If you’re worried about inserting a cup for the first time – you’re not alone! It takes most women a little time to get the hang of a new cup – virgin or not. Make sure you’ve brushed up on your female anatomy so you’ll know exactly where your cup is going.

Invest in a high quality, pH balanced personal moisturizer or lubricant to help slide your cup in a little more comfortably, and most importantly – relax. It’s perfectly normal to be a little nervous, but just take a deep breath and get comfy. Check out our quick start guide for a more detailed guide on cup insertion, and again – if you have any questions, do speak with your doctor.

It’s Up To You!

Some people have had sex, some people haven’t, but generally speaking – if you have a period, you can use a menstrual cup. Just because you haven’t had penetrative sexual intercourse, it doesn’t mean that you’re “small”, have an “unbroken” hymen or anything else. If you want to use a menstrual cup, then by all means, go for it! Just use a little patience and a little planning (and maybe even a little lube).

Facts checked by:

Dr. Alyssa Dweck

Dr. Alyssa Dweck

Alyssa Dweck MS, MD, FACOG is a practicing gynecologist in Westchester County, New York. She provides care to women of all ages; she has delivered thousands of babies. She is proficient in minimally invasive surgery and has special interest and expertise in female sexual health and medical sex therapy. She is top doctor in New York Magazine and Westchester Magazine. Dr. Dweck has co-authored three books including the most recent release The Complete A to Z For Your V.

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3 thoughts on “Can Virgins Use Menstrual Cups?

  • When i checked the cervix omly 1 finger or maybe 2 going inside
    Iam little bit sceptical about inserting a cup which is somehow think in volume. What if it is painful? And like pads why i never saw ads on cups. Is it because not better for virgins or singles who never inserted anything? And what if it create some infection inside?? Please please need answer as soon possible.

    • Hi! If you’re curious about how using an insertable menstrual product like a cup might affect your hymen (if you have one) then we suggest reading this article or talking to your doctor if you’re still unsure. There is no real ‘better’ based on whether you have had sex or not, it’s more about what fits your lifestyle. Vaginas are amazing body parts that are quite elastic and able to change shape and size to accommodate different things. We did create the Lily Cup One for those who are new to menstruating, which you may prefer.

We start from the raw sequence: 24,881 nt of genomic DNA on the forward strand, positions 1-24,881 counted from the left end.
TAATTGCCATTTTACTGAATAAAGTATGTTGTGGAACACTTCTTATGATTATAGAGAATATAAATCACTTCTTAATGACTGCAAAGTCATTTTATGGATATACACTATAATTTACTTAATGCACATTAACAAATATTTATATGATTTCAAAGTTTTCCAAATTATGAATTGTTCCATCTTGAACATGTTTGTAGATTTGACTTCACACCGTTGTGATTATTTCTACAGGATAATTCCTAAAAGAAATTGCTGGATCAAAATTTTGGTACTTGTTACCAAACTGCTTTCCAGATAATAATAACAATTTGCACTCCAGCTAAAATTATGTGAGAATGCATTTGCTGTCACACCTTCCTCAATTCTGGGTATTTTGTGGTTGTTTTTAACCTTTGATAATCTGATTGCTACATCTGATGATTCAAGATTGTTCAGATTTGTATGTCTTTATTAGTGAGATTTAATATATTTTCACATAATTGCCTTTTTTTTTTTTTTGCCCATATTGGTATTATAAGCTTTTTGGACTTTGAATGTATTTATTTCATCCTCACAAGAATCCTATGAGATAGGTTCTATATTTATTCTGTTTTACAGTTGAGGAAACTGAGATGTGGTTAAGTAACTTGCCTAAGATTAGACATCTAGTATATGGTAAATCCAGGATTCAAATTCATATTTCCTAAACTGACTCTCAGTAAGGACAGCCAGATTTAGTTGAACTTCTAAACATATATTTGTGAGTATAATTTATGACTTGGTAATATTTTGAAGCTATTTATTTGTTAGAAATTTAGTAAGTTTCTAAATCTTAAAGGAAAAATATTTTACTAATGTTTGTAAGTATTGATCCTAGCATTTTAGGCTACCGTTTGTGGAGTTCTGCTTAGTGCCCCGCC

In terms of infections, you shouldn’t have a problem if you carefully follow the instructions for use. Your cup can be safely worn for up to 12 hours, but you may need to empty it more often if it becomes filled. Here is more information about cleaning your cup during your period, and between periods for health and safety!

  • I’m a virgin, I’m 20 and I’m using a menstrual cup for the first time. And let me tell you, you’d be perfectly fine with it. Your body is super smart so it knows what to do. I just removed my menstrual cup for the 1st time and I took some time but I finally got it out, putting it back in it was so much easier than the 1st time I did already! I suggest don’t be afraid, look for the cup that you feel most comfortable with and INFORM yourself first! It will help you to know what to do regarding your menstrual cup( like gow to put it in, out, how to take care of it, the benefits of using it, etc). I just needed to make that change knowing how malicious almost all period product are to the environment; but also because I wanted to feel free during my period and you definitely do ♡
    The fisrt time I put it in i did it in the shower it was easier for me, find the position that work best for you and ~relax~ that’s all you need to do. Find a folding method that reduces the diameter of the cup and you won’t have much of a problem. It doesn’t hurt having it in, it doesn’t “stretch” your vagina, please don’t believe that, you’ll get it when you use your cup… Good luck everyone! :D♡
    Pd: the cup I’m using it’s one that’s made in my country so I can’t recommend you exactly what to use. (Theres a lot of info out there showing the best options for us 😉 ) but let me tell you my cup is an average size, is not in the super soft side and my body can handle it, so don’t worry too much.